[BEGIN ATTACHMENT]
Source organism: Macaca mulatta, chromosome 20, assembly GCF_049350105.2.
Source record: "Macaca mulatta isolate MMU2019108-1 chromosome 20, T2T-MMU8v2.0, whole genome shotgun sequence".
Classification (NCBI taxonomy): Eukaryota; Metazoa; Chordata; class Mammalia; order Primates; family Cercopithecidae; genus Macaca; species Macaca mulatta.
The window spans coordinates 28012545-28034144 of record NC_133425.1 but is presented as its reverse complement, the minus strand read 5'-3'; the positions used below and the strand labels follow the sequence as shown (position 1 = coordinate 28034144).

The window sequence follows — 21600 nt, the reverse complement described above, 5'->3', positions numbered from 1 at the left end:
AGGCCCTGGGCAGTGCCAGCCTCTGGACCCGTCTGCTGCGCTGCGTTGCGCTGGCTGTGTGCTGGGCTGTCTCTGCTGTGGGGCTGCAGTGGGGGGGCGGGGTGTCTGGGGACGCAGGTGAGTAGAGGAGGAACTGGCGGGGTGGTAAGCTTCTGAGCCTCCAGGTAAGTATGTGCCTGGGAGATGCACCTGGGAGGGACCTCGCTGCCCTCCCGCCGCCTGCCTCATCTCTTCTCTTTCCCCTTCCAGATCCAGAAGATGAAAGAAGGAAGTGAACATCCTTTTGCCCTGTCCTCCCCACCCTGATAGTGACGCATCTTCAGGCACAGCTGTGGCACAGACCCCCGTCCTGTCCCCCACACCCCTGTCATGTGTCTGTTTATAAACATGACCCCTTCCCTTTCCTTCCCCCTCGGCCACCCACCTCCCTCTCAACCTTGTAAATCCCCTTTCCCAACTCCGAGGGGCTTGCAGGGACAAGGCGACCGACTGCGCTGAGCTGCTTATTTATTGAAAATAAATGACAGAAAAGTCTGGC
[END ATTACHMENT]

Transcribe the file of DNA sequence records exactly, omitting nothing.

Source organism: Macaca mulatta, chromosome 20, assembly GCF_049350105.2.
Source record: "Macaca mulatta isolate MMU2019108-1 chromosome 20, T2T-MMU8v2.0, whole genome shotgun sequence".
Classification (NCBI taxonomy): Eukaryota; Metazoa; Chordata; class Mammalia; order Primates; family Cercopithecidae; genus Macaca; species Macaca mulatta.
The window spans coordinates 28012545-28034144 of record NC_133425.1 but is presented as its reverse complement, the minus strand read 5'-3'; the positions used below and the strand labels follow the sequence as shown (position 1 = coordinate 28034144).

The window sequence follows — 21600 nt, the reverse complement described above, 5'->3', positions numbered from 1 at the left end:
AGGCCCTGGGCAGTGCCAGCCTCTGGACCCGTCTGCTGCGCTGCGTTGCGCTGGCTGTGTGCTGGGCTGTCTCTGCTGTGGGGCTGCAGTGGGGGGGCGGGGTGTCTGGGGACGCAGGTGAGTAGAGGAGGAACTGGCGGGGTGGTAAGCTTCTGAGCCTCCAGGTAAGTATGTGCCTGGGAGATGCACCTGGGAGGGACCTCGCTGCCCTCCCGCCGCCTGCCTCATCTCTTCTCTTTCCCCTTCCAGATCCAGAAGATGAAAGAAGGAAGTGAACATCCTTTTGCCCTGTCCTCCCCACCCTGATAGTGACGCATCTTCAGGCACAGCTGTGGCACAGACCCCCGTCCTGTCCCCCACACCCCTGTCATGTGTCTGTTTATAAACATGACCCCTTCCCTTTCCTTCCCCCTCGGCCACCCACCTCCCTCTCAACCTTGTAAATCCCCTTTCCCAACTCCGAGGGGCTTGCAGGGACAAGGCGACCGACTGCGCTGAGCTGCTTATTTATTGAAAATAAATGACAGAAAAGTCTGGC